If you’ve followed the saga of Hertz vs. Accenture, you know that the surprises aren’t over. To quickly get you up to speed, in April 2019, Hertz filed a lawsuit against Accenture claiming that Accenture delivered a flawed product, exhibited extortionist-like behavior to fix it, and in general, breached its contracts with Hertz. In its amended lawsuit on June 20th, Hertz took aim at Accenture’s talent and trashed the team that was working on the Hertz program.
On July 15th, Accenture delivered their response to the lawsuit, providing quite logical responses to some of their claims.
Fast forward to the past month and we can start to peel back layers of the onion. These five new actions prove the mudslinging won’t go on forever.
Development #1: Judge Throws Out Part of the Case Against Accenture
Hertz initially filed two claims against Accenture.
- The first claim was for Breach of Contract that implied that Accenture did not deliver its services in a ‘workman-like’ manner.
- The second claim alleges that Accenture violated the Florida Unfair and Deceptive Trade Practices Act. In this second claim Hertz suggests that Accenture misrepresented the quality of the skillset of the team they would apply to the program. Specifically, Hertz identified that Accenture recommended an IT productivity product called RAPID on the presumption that Accenture had significant skills with this product.
On October 25th, the judge from the 2nd District of New York dismissed the second claim outright indicating that Hertz had failed to provide any specific documentation regarding Accenture’s claim on specific expertise regarding RAPID.
Lesson: If your vendor makes a claim, getting it in writing.
Development #2: Accenture is Now Likely to File a Counterclaim Against Hertz
Given the fact that the judge only threw out part of the case and Accenture lost its attempts to dismiss it in its entirety, there is a high probability that Accenture will file its own countersuit. Accenture indicated to the court on November 1st that it anticipated filing a counterclaim by November 22nd. While UpperEdge has no knowledge of what Accenture will allege in its countersuit, these suits typically take the form of Breach of Contract with the implication that the vendor is owed payment for services delivered. It is not clear at this point if Accenture will seek other damages.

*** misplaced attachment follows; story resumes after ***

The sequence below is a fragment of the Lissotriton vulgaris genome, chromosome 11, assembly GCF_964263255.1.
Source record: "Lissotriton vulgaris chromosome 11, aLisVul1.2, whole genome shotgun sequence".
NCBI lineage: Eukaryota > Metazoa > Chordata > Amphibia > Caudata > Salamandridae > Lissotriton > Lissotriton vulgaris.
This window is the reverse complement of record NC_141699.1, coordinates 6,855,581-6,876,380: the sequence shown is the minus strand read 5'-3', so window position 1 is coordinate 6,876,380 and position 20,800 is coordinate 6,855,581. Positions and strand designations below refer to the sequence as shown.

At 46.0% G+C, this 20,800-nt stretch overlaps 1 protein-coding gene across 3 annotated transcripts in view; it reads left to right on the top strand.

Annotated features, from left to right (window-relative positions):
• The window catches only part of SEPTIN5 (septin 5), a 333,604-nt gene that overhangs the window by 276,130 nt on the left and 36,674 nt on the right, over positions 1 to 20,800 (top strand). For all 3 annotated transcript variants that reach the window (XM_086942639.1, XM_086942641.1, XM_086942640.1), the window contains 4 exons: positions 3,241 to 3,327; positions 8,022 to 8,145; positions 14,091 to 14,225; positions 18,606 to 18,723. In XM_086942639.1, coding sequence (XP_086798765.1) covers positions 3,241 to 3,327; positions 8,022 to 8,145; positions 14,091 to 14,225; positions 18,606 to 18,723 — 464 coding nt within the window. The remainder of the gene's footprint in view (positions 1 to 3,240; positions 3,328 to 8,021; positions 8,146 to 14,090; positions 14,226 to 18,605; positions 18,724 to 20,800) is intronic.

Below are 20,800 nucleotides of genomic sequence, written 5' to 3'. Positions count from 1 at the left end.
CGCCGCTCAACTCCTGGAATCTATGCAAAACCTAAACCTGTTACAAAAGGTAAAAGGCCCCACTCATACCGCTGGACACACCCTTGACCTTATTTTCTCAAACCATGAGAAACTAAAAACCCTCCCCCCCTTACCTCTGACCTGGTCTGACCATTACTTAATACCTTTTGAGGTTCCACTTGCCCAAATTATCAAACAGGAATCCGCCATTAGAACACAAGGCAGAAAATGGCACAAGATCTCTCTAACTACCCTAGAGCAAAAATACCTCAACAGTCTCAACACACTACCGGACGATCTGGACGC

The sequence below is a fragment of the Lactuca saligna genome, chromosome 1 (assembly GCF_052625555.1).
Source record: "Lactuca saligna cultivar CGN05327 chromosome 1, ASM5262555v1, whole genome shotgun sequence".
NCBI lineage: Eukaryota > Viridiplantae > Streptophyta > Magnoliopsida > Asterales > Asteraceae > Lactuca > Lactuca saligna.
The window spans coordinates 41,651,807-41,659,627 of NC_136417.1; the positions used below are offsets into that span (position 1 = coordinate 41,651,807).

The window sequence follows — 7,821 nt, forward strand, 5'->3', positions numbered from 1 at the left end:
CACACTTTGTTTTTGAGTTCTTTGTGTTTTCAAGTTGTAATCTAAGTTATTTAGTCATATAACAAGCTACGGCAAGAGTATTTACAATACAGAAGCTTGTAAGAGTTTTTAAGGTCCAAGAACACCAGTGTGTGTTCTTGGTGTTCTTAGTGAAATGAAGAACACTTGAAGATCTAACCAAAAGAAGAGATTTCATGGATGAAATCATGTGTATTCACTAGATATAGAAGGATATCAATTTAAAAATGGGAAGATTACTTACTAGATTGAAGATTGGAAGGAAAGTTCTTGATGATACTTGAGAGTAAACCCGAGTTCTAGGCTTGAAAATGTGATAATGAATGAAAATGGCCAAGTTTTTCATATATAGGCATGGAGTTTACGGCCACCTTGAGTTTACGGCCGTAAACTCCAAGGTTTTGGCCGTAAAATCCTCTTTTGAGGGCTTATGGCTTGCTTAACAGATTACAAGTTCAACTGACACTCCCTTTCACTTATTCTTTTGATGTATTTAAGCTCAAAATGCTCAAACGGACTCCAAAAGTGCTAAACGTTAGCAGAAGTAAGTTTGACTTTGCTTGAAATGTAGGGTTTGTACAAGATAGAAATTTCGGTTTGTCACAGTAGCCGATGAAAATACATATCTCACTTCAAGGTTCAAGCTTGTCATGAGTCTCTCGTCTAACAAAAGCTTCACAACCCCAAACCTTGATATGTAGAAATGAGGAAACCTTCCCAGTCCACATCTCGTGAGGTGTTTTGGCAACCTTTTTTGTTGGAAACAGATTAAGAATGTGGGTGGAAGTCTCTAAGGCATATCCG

Lesson: If you plan on suing your vendor, be prepared to defend yourself.
Development #3: Accenture is Expending Enormous Resources to Defend Itself
In a September case status update, the parties indicated that they had reviewed over two million documents to determine the relevance to the case. Both parties believe that the total number of documents that will serve as potential evidence in the trial will exceed 500,000. Accenture is also to be given access to Hertz’s code development and project tracking systems. Accenture stated in the case update that they have a team of more than fifty attorneys reviewing documents for relevance. With this level of effort being put forth by Accenture, it appears that more than the $35M in fees are at stake.
Lesson: If you are going to sue your vendor, you better be ready to open the kimono.
Development #4: IBM has Joined the Fracas
Following Accenture’s exit from the program, Hertz hired IBM to complete the project. Hertz is now putting limitations on the discovery process, indicating that providing Accenture access to the IT code and project management systems (JIRA and CONFLUENCE) would violate specific confidentiality agreements that Hertz has with IBM. IBM claims that the systems include documentation regarding IBM’s business processes related to testing, development and team ceremonies that IBM claims are unique to its conduct of business. Accenture claims that it requires access to these systems in order to appropriately defend its position regarding breach of contract and the quality of work. The decision of how to proceed has now been left to the judge.
Lesson: IT intellectual property and proprietary business processes of 3rd parties will likely come in to play with any significant lawsuit of an SI.
Development #5: Scheduling Order Issued
Both parties have agreed to the judges scheduling orders which provides the following milestones:
January 30th, 2020 Both parties exchange initial expert disclosures
February 13th, 2020 Both parties complete fact discovery
May 8th, 2020 Parties complete expert discovery
May 29th, 2020 Pre-trial conference with the judge
If there is one thing I’ve learned from following these lawsuits, it’s that these cases typically take much longer then the project itself. The Bridgestone vs. IBM case took nearly four years and the two parties settled a few days before the actual trial was to begin.
Lesson: Don’t plan your summer vacation around being in NY for this trial.
Register for the upcoming webinar, “Agile at Scale: Hertz vs. Accenture and How to Hold Your SI Accountable” on November 12th at 11:00 EST to learn why this case is important and how to use the SI contract to balance and mitigate agile-at-scale risks and to ensure you have the proper protections in your base contracts to hold your SI accountable.
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